by Alvaro Loureiro Oliveira
November 01, 2001
The Copyright Act (law no. 9610/98), as approved by the Congress, provided in its article 111 that the term for filing a civil action against copyright infringement would be of five years, as from the date on which the titleholder of the right would become aware of the infringement. Such article, however, has been vetoed by the President. Therefore, the law in force does not provide on the statute of limitation in such cases.
Thus, it is necessary to look for a legal provision to replace such lack caused by the veto to article 111 by evoking legislation prior to law 5988/73, which provided on copyright related matters, and was expressly revoked by law 9610/98.
Law 5988/73, however, did not expressly revoke the previous legislation that provided on the matter, thus leading to doubts or confusion as to issues on the statute of limitation for bringing civil actions for copyright infringement.
There is the understanding that in the absence of an express reference, law 5988 kept in force the articles of the Civil Code on the matter, but there is also another understanding according to which the law tacitly revoked the chapter of the Code that ruled on copyrights, for it provided on the same matter.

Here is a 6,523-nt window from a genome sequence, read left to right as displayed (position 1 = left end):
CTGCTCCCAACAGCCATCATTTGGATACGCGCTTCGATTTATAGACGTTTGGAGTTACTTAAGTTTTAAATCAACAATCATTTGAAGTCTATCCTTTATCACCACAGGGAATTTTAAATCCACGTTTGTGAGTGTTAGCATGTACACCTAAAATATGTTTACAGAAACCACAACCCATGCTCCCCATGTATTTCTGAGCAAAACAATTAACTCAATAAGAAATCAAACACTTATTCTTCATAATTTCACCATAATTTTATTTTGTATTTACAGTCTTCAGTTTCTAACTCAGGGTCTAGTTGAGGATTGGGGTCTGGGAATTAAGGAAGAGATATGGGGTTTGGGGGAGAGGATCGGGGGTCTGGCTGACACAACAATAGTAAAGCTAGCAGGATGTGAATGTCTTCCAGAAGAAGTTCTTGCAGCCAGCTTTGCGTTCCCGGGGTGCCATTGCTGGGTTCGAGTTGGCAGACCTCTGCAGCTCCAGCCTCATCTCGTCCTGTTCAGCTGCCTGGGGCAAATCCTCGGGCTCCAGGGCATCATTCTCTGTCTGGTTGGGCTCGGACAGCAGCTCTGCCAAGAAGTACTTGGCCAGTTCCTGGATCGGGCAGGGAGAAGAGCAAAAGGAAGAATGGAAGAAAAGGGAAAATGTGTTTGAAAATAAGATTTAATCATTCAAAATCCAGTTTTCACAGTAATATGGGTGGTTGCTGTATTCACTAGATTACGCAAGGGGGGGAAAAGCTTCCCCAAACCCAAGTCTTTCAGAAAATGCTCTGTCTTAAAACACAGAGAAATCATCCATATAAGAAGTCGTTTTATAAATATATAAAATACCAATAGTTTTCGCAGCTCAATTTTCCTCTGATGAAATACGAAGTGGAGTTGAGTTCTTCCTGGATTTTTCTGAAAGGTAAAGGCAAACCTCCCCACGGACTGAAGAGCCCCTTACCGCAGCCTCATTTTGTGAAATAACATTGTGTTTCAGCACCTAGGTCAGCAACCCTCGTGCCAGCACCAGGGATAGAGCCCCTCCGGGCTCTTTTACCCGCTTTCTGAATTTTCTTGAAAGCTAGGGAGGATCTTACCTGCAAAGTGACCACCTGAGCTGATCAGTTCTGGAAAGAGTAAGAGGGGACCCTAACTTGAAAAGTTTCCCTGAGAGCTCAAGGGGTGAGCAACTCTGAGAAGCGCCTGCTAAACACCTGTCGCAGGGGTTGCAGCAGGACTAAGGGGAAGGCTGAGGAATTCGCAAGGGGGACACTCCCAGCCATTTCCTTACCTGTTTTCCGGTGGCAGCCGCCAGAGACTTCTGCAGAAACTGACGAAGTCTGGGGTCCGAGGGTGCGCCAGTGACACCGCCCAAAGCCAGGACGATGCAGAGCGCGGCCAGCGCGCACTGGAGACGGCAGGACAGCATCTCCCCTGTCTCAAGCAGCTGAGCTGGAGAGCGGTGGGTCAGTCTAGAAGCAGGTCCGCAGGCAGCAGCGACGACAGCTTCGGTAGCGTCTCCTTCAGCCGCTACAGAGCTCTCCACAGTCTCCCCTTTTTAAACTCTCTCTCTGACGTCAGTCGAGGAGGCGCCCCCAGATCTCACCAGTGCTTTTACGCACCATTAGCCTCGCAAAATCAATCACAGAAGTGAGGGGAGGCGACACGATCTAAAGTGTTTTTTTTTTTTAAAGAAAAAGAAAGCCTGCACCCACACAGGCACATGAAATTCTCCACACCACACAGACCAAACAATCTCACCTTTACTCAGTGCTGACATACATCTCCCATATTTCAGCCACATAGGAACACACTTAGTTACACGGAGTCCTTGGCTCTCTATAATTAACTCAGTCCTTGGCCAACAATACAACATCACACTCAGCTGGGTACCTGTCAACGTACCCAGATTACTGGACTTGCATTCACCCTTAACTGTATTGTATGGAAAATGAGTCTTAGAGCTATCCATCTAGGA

The matter remained without any specific regulation, leading to three diverse interpretations. It is possible, for instance, to resort to the general rule of the Civil Code, which foresees, in its article 179 c/c article 177, a 20-year term. There is also a thesis that distinguishes the author’s equity rights from his moral rights, and takes into consideration two different offenses. While the term for offense to moral rights shall be perpetual, as to economic rights the terms of 10 or 15 years must be respected, depending on the situation, as provided in articles 177 and 179 of said Civil Code.
On resorting to the thesis that considers the term provided by article 178, § 10, item VII to be in force, the statute of limitation shall be of five years, as from the infringement date. Such thesis is likely to prevail, although it constitutes a rather simplistic solution to the issue, while discarding the innovation proposed by the legislator in the vetoed article 111, which established that the term should start as from the date on which the titleholder of the rights would become aware of the infringement.